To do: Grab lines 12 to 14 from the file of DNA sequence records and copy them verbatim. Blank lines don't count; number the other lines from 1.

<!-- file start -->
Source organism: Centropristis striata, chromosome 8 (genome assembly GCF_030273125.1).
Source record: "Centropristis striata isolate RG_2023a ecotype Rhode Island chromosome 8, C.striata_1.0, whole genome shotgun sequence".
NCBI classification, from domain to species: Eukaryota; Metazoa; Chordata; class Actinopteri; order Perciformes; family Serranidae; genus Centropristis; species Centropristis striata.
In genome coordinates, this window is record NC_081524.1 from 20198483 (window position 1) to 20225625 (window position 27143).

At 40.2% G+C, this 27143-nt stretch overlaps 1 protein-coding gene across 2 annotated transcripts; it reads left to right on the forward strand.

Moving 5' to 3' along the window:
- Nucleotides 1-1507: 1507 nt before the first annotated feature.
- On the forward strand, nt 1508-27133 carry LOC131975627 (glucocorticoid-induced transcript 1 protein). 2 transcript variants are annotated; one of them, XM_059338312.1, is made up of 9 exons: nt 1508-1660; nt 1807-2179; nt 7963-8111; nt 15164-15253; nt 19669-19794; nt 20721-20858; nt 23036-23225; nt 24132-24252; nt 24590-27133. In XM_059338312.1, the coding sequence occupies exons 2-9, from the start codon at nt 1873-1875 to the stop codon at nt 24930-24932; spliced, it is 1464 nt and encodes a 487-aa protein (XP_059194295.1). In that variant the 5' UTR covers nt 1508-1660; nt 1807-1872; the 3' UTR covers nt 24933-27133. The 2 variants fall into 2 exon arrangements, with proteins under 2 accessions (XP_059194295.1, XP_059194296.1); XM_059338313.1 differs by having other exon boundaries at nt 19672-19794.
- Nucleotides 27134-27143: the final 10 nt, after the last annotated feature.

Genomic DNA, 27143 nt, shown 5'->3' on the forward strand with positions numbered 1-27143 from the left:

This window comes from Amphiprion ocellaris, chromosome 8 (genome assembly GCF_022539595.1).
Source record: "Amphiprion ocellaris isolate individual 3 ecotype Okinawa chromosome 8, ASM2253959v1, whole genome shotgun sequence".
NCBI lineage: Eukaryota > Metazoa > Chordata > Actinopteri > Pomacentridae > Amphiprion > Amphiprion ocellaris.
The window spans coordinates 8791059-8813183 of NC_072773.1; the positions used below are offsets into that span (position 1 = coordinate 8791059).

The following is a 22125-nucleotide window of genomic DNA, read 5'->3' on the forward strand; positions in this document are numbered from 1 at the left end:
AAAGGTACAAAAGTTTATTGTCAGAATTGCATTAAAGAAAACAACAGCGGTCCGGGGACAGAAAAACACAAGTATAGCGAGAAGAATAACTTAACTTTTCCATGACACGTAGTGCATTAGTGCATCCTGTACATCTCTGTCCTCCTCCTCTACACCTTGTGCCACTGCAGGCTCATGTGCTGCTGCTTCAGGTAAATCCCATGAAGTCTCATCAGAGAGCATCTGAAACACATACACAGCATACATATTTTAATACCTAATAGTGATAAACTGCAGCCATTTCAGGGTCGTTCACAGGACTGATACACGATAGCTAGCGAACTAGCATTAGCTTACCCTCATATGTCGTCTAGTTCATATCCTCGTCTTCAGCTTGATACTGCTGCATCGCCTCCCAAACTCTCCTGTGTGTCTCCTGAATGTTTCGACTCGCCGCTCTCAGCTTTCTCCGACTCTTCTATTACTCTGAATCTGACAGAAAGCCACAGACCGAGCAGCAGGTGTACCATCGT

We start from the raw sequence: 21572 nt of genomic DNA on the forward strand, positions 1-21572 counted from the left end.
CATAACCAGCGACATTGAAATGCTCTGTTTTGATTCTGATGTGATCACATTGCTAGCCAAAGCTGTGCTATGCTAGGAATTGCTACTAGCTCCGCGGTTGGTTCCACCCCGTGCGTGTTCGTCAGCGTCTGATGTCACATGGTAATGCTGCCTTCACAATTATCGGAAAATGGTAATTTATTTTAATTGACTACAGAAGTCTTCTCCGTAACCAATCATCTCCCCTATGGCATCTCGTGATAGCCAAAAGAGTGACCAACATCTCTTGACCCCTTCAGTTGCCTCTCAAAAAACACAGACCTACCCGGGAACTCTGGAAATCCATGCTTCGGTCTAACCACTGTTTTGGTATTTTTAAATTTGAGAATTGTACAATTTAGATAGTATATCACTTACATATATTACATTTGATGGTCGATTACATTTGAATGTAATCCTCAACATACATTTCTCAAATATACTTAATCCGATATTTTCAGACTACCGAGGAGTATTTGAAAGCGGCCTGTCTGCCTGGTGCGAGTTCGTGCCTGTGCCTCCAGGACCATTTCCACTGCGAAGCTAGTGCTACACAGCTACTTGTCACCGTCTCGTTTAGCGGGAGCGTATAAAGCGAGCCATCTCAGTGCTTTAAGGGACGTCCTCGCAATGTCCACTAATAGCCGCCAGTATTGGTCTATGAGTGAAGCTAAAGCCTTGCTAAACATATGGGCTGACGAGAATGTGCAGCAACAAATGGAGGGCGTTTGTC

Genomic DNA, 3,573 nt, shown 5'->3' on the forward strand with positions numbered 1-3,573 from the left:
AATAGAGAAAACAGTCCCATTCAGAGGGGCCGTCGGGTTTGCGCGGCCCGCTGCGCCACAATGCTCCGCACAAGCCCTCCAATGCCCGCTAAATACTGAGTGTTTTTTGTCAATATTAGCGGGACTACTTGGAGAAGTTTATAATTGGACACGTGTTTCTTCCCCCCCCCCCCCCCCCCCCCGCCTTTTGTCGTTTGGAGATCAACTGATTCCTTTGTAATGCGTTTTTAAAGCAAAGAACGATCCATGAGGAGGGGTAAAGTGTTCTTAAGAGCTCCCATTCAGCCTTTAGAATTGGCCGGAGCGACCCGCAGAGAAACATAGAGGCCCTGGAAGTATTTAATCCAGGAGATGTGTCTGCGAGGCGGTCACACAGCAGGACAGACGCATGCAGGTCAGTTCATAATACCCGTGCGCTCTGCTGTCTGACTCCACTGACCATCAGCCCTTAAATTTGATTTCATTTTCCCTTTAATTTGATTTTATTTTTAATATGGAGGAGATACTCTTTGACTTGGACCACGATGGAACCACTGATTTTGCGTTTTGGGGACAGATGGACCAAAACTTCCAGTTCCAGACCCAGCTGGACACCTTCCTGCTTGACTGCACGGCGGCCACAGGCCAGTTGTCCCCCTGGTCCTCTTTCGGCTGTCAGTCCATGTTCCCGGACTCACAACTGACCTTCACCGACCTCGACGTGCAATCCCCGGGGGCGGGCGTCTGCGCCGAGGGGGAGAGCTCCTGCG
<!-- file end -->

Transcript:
Source record: "Amphiprion ocellaris isolate individual 3 ecotype Okinawa chromosome 8, ASM2253959v1, whole genome shotgun sequence".
NCBI lineage: Eukaryota > Metazoa > Chordata > Actinopteri > Pomacentridae > Amphiprion > Amphiprion ocellaris.
The window spans coordinates 8791059-8813183 of NC_072773.1; the positions used below are offsets into that span (position 1 = coordinate 8791059).